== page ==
Plastic in Fashion – The Hanger
In recent years the Fashion Industry has been exposed for the damage it has caused the environment, but there is one product that often gets overlooked – the plastic hanger.
As many as 10 billion new plastic hangers are manufactured around the globe (Press Reader).
We explained in our previous blog post ‘What is Plastic?’ about the different types of plastic – and it is unfortunate that most plastic clothes hangers are made from more than one type of plastic, this makes them extremely difficult to recycle, as it is hard to separate the different plastics from one another.
This then means that plastic hangers end up in landfills, where they leak toxic chemicals such as benzene, carcinogen and bisphenol-A (BPA), a hormone disrupter, into the environment.
Around a 100 million plastic hangers are thrown away in the UK alone (The First Mile) not to mention the figures for the rest of the world.
Fox News has also previously reported that around 85 percent of plastic hangers end up in landfills, leaching dangerous toxic chemicals benzene and BPA into the ground water, a finding also supported by Keep Trucke Green.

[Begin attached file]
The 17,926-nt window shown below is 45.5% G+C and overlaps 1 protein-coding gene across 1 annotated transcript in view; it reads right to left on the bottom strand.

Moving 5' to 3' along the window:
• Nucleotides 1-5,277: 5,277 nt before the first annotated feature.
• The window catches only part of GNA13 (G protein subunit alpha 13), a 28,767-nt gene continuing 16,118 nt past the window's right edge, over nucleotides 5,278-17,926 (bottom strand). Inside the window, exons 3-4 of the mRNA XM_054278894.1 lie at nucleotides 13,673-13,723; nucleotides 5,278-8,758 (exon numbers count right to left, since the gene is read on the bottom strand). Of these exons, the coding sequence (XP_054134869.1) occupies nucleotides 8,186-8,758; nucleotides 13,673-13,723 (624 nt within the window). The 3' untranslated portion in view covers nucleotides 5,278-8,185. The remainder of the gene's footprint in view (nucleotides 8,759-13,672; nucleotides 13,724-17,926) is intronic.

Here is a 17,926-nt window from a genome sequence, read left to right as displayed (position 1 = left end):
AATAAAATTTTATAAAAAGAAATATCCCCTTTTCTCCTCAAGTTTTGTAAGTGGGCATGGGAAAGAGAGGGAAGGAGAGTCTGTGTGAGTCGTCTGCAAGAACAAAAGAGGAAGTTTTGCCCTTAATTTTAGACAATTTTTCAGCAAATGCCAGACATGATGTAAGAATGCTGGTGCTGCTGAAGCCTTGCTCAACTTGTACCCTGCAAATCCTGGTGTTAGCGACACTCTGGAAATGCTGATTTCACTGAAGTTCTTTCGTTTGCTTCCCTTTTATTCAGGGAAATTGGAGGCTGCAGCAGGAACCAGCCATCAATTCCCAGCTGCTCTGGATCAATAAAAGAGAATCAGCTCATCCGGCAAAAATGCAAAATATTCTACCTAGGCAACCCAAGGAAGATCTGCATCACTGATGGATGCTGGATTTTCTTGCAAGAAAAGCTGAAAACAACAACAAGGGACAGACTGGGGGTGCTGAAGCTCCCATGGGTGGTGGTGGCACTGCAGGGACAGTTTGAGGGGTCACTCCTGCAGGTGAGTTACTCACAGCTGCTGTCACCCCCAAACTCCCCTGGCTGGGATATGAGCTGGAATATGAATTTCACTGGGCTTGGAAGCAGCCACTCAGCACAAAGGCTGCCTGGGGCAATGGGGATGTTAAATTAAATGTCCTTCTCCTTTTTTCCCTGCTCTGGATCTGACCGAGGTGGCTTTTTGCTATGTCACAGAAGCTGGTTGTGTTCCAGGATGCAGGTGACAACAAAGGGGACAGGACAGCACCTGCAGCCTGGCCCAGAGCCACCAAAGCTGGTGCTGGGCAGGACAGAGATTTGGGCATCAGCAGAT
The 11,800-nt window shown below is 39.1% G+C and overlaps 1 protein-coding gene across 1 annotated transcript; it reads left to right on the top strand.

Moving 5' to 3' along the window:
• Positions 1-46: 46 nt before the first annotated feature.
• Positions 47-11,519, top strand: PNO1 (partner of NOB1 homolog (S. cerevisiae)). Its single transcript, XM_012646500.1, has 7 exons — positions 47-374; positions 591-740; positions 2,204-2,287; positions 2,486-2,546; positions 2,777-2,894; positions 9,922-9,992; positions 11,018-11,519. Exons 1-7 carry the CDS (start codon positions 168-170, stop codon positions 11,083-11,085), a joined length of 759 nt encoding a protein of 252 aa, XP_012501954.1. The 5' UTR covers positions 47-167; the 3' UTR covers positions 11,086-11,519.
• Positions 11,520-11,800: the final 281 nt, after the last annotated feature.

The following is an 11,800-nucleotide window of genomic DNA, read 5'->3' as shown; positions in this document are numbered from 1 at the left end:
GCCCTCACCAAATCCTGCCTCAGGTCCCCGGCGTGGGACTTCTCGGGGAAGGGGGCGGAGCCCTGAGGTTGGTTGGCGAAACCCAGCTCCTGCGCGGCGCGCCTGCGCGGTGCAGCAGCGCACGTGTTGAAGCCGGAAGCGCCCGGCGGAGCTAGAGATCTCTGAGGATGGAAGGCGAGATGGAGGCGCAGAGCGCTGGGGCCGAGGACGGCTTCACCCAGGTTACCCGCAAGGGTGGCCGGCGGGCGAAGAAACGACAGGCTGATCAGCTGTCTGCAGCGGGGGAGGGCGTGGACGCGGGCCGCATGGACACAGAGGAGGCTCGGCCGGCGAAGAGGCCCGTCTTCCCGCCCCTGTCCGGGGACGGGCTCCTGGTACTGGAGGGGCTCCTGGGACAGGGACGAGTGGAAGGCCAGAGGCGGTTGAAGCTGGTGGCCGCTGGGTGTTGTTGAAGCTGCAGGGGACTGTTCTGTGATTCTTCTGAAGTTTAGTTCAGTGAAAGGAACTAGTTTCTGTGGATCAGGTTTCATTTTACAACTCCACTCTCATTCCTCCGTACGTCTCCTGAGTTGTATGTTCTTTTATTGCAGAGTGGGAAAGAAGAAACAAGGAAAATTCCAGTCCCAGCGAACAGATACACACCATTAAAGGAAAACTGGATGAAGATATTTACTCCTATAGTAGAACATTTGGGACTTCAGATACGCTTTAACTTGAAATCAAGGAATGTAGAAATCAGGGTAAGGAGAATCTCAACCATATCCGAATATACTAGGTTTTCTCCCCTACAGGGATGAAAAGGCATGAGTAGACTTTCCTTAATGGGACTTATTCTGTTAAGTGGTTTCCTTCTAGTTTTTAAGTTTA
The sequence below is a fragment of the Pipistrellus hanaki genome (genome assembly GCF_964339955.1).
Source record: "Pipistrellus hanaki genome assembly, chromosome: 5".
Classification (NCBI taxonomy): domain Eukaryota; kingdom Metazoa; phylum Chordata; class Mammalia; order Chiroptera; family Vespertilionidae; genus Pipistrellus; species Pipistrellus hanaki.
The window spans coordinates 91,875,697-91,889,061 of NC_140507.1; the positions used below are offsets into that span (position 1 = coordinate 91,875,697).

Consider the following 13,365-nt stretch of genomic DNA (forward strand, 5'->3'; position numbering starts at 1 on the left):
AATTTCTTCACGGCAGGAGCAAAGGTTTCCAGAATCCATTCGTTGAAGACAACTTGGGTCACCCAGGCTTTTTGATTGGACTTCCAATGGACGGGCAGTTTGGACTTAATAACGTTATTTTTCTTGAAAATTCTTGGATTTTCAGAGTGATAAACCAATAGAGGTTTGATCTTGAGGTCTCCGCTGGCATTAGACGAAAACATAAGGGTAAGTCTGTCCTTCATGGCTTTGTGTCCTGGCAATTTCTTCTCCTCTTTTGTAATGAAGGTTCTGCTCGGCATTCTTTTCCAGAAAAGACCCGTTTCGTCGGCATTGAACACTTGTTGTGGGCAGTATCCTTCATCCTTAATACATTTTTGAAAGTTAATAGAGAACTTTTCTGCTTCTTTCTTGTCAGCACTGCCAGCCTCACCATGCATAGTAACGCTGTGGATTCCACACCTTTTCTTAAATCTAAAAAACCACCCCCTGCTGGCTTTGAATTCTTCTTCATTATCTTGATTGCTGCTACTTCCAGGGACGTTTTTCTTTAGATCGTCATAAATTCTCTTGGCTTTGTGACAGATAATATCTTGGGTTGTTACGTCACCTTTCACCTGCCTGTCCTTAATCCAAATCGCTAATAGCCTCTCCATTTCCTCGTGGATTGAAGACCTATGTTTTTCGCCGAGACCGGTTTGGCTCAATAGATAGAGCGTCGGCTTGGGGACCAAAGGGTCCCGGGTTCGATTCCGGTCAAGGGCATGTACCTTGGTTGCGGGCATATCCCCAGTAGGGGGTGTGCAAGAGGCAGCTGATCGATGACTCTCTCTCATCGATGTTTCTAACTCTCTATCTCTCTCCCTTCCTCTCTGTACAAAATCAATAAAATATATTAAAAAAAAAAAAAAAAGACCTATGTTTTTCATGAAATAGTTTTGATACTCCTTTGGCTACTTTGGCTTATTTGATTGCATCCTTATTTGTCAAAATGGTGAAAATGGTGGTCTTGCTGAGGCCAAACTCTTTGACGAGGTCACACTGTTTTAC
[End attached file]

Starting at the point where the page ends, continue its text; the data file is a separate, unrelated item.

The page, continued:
As we discussed in our Plastic Waste under Sea blog, these leaked chemicals negatively affect and destroy our sea life. The Independent also found that plastic microparticles have been found in flesh of fish which has then been eaten by humans, which then gets released into our bodies. Types of fish found to contain plastic included mackerel, anchovies, shellfish and mussels.
Hangers have also been found in the full form in the ocean and on beaches, causing entanglement amongst marine life and have been ingested too, which affects an animal’s ability to swim and feed and can fatal (National History Museum).
How can you help?
Consumers have been hitting out at stores such as Marks & Spencer for selling pointless mini-hangers when ordering underwear online (The Sun) but the catastrophe is a much larger problem than that caused by one retailer, the entire fashion industry must change.
Donating unwanted clothes hangers to charity shoppers can help, but what is really needed is providing alternative solutions such as hangers made from recyclable material such as paper fibreboard.
Are you innovative to create a sustainable solution to this social issue? There is a market for it, we all want and need better alternatives for the sake of our planet, the demand is there.
If you have some entrepreneurial spirit and want to get started the first step is to learn about the Social Enterprise Business Model. This is when social issues are helped through business.
Become a social entrepreneur and create a thriving sustainable business that helps the world. Click on Learn to find out how to get started.
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